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CAMP FOSTER, Okinawa — Wide open on the left wing, Megan Newson collected a pass, took aim and put up a three-point shot that hit nothing but net with 12 seconds left in overtime. The scoreboard showed Yokota 32, Osan 30.

“Yeah! That’s it!” shouted Yokota women’s coach Alayr’c Sampson as he leaped off the bench and applauded.

Newson’s shot propelled Yokota, of Japan, past Korea’s Osan Lady Defenders 34-30 Friday in round-robin play in the 12th Martin Luther King Invitational Basketball Tournament. Earlier, the Lady Raiders defeated Okinawa’s Kubasaki High 39-22, a night after a frustrating 38-26 loss to the Okinawa Queens.

“Not bad for a team with six players,” the smiling Sampson said after his squad avenged two losses to Osan in a preseason tournament at Misawa Air Base, Japan. “It’s doubly satisfying. We’re really enjoying our stay here, for sure.”

While winning two games was indeed gratifying, Sampson said the bigger victory was getting six players released from duty and finding enough space-available seats on military aircraft to appear in the tournament. This is Yokota’s first appearance in the MLK.

“We’re very happy just to be here,” Sampson said. “This is something we’d like to do every year.”

It’s something most military teams traveling to the Okinawa tournament find difficult.

Unlike command-level events in which teams have everything funded from travel to billeting, MLK entrants must make their own way to the island, paying for transportation and lodging.

The Misawa men and women canceled the day before the tournament began. Another women’s team, Camp Humphreys of Korea, was still searching for space-A seats and forfeited two games on Friday.

The two Yongsan Runnin’ Rebels clubs from Korea were more fortunate. Their travel and billeting was fully funded by Yongsan Garrison’s 34th Support Group. Osan’s men and women also got a helping hand from 55 Alpha, an airlift squadron at Osan Air Base that detached a C-12 to fly them to Okinawa.

Yokota’s women weren’t as lucky. “Some of us bought commercial tickets to be back at work when they’re supposed to be,” Sampson said. “It’s not easy.”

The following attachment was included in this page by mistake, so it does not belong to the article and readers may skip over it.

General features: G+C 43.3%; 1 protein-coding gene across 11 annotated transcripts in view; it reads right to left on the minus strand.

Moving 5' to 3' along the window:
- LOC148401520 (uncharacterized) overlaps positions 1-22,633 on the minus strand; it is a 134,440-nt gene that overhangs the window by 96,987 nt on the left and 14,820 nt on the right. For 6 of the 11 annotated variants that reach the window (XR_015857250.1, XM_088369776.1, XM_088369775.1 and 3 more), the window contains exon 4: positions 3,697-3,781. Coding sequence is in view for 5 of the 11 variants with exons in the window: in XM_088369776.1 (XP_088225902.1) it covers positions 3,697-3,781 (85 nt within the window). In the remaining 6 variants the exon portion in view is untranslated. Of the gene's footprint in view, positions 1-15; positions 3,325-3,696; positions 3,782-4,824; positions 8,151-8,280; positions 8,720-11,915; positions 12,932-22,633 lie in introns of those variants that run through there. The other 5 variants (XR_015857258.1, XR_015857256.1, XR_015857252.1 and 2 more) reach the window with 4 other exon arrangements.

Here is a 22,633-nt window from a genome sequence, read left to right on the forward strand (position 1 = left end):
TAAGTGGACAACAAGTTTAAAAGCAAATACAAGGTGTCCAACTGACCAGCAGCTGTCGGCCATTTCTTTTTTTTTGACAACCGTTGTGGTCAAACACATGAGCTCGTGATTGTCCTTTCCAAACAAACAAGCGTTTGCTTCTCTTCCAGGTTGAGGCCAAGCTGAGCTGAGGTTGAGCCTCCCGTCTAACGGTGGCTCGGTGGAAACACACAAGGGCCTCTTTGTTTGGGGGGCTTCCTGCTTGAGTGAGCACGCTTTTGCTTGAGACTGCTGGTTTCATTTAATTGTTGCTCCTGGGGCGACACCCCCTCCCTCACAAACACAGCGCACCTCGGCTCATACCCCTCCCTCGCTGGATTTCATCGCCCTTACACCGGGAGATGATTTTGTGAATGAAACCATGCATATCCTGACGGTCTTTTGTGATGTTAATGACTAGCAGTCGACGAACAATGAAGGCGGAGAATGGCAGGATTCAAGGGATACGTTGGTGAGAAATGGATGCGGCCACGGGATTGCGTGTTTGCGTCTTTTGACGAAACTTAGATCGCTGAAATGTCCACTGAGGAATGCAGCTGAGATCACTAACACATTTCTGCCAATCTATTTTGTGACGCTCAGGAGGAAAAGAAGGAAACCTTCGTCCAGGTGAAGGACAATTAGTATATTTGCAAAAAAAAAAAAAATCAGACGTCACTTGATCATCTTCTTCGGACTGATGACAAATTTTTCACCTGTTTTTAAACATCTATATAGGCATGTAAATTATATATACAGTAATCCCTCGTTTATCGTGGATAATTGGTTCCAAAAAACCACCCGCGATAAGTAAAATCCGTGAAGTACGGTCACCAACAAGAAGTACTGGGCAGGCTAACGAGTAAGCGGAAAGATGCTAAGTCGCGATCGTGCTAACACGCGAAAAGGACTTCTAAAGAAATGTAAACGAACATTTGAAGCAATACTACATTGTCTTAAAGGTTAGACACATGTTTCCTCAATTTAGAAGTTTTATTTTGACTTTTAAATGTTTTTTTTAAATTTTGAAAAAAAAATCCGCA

Work was a major concern for all six off-island teams in the field, which had to leave players behind because of duty commitments.

Three of Sampson’s players flew space-A from Yokota on Tuesday, and three more arrived on Wednesday. Three of his starters stayed home.

“You can’t really play like you want to,” he said. “You can’t create too many fouls, and you worry about injuries.”

Yokota’s men were at least able to get all eight of its players to Okinawa by Tuesday. “We got lucky,” forward Christopher Smith said.

While Osan received airlift support, “duty releases were really hard,” Lady Defenders coach Terrence Mosley said. “Some got released at the last minute. Some had to take leave. That’s the big deal for us.”

The Osan men suited up six players for Thursday’s 67-64 comeback victory over Okinawa’s Torii Army Knights. With guards Darryl Harmon and Gerald Ragland arriving late Thursday night, Osan routed the Foster Fanatics of Okinawa 86-36 on Friday. Harmon led the way with 27 points.

Yongsan’s teams got support other than funding, men’s coach Barry Jones said.

“We have some good players and soldiers and they have good relationships with their supervisors, so it was easy to get them off work,” Jones said. “But that’s the exception, not the norm.”

Yongsan’s men hit 36 three-pointers and averaged 63.5 points in their two games despite the absence of three players.

“You make sure everybody is prepared,” Jones said. “We ran some intense practices to ensure everybody doesn’t lose their mental edge. If you don’t have everybody, you make adjustments. The good thing about this team is, we have enough players who fill the gaps and step up.”

Those who don’t have fully funded travel or airlift support may face a new challenge once the tournament is over, Smith said.

“You’re not guaranteed anything” when it comes to space-A flights, he said. “Getting back may be more difficult than getting here.”

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